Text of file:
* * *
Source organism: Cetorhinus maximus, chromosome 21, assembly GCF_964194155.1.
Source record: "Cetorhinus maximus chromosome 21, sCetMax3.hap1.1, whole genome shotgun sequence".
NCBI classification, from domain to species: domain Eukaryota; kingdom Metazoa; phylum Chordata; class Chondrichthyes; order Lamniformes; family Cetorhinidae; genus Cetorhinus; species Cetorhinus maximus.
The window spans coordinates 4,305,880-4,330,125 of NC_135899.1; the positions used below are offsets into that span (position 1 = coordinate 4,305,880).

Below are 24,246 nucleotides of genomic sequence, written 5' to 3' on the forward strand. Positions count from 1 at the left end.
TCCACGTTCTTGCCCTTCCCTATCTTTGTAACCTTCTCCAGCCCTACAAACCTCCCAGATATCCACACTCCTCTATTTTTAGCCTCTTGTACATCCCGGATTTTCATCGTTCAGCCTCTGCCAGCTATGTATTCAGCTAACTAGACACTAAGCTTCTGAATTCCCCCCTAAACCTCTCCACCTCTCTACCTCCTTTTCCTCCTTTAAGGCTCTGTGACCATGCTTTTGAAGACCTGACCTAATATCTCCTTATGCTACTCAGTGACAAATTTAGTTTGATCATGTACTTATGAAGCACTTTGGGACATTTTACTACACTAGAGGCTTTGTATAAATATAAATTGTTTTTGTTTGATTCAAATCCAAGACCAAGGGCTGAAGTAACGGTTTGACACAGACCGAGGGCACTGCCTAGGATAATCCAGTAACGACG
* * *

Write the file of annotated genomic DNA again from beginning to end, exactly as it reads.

Source organism: Cetorhinus maximus, chromosome 21, assembly GCF_964194155.1.
Source record: "Cetorhinus maximus chromosome 21, sCetMax3.hap1.1, whole genome shotgun sequence".
NCBI classification, from domain to species: domain Eukaryota; kingdom Metazoa; phylum Chordata; class Chondrichthyes; order Lamniformes; family Cetorhinidae; genus Cetorhinus; species Cetorhinus maximus.
The window spans coordinates 4,305,880-4,330,125 of NC_135899.1; the positions used below are offsets into that span (position 1 = coordinate 4,305,880).

Below are 24,246 nucleotides of genomic sequence, written 5' to 3' on the forward strand. Positions count from 1 at the left end.
TCCACGTTCTTGCCCTTCCCTATCTTTGTAACCTTCTCCAGCCCTACAAACCTCCCAGATATCCACACTCCTCTATTTTTAGCCTCTTGTACATCCCGGATTTTCATCGTTCAGCCTCTGCCAGCTATGTATTCAGCTAACTAGACACTAAGCTTCTGAATTCCCCCCTAAACCTCTCCACCTCTCTACCTCCTTTTCCTCCTTTAAGGCTCTGTGACCATGCTTTTGAAGACCTGACCTAATATCTCCTTATGCTACTCAGTGACAAATTTAGTTTGATCATGTACTTATGAAGCACTTTGGGACATTTTACTACACTAGAGGCTTTGTATAAATATAAATTGTTTTTGTTTGATTCAAATCCAAGACCAAGGGCTGAAGTAACGGTTTGACACAGACCGAGGGCACTGCCTAGGATAATCCAGTAACGACG